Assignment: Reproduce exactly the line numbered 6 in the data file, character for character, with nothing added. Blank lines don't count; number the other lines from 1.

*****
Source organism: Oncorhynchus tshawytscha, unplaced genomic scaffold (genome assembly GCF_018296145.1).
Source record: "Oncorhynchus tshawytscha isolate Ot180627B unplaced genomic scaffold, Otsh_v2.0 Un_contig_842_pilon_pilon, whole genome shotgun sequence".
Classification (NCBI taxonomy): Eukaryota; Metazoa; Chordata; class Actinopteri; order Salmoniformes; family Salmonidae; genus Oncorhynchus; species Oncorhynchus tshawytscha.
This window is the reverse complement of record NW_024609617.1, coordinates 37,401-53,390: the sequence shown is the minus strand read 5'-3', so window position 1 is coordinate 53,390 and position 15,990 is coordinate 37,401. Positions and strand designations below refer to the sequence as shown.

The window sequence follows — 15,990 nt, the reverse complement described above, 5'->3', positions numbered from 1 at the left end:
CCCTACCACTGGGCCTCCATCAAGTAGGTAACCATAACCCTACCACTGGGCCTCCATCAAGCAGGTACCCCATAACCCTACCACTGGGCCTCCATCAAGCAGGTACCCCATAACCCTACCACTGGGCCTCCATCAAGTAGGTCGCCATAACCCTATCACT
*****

CCCTACCACTGGGCCTCCATCAAGTAGGTAACCATAACCCTACCACTGGGCCTCCATCAAGCAGGTACCCCATAACCCTACCACTGGGCCTCCATCAAGCAGGTACCCCATAACCCTACCACTGGGCCTCCATCAAGTAGGTCGCCATAACCCTATCACT